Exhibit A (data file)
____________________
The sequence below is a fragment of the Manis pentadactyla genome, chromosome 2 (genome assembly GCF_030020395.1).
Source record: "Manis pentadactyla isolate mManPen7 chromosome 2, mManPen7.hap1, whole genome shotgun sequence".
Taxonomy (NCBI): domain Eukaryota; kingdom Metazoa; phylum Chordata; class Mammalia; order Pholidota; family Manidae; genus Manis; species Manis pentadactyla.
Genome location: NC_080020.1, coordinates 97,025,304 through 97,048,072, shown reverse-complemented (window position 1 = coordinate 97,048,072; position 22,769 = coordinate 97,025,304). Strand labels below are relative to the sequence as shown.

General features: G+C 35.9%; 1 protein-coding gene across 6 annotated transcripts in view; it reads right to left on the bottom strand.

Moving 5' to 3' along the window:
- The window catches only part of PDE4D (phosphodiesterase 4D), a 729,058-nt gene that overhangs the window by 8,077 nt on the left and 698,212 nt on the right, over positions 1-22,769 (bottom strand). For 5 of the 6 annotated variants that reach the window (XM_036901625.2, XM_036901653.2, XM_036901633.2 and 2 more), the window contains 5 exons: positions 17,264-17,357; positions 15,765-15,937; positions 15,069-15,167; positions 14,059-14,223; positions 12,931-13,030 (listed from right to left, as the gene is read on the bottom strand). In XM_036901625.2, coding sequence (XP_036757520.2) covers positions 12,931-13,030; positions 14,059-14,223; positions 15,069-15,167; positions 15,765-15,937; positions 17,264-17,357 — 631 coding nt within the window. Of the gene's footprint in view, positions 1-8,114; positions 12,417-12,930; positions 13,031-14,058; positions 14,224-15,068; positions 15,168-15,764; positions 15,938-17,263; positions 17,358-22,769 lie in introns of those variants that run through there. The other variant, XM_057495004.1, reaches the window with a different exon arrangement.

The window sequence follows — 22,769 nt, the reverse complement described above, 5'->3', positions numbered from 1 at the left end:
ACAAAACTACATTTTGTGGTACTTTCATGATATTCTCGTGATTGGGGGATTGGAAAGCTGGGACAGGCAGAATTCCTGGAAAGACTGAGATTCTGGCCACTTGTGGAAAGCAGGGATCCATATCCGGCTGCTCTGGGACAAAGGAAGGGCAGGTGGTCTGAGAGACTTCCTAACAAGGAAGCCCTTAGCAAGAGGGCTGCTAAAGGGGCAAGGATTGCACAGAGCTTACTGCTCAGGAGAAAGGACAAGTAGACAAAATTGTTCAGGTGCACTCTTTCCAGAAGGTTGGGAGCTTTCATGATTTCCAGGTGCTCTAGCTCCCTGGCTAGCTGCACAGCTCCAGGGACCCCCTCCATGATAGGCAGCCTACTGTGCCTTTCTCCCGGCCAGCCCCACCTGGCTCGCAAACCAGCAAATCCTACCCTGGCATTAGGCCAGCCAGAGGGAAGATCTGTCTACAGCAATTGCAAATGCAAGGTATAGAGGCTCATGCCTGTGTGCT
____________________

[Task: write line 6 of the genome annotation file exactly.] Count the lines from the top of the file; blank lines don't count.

Moving 5' to 3' along the window: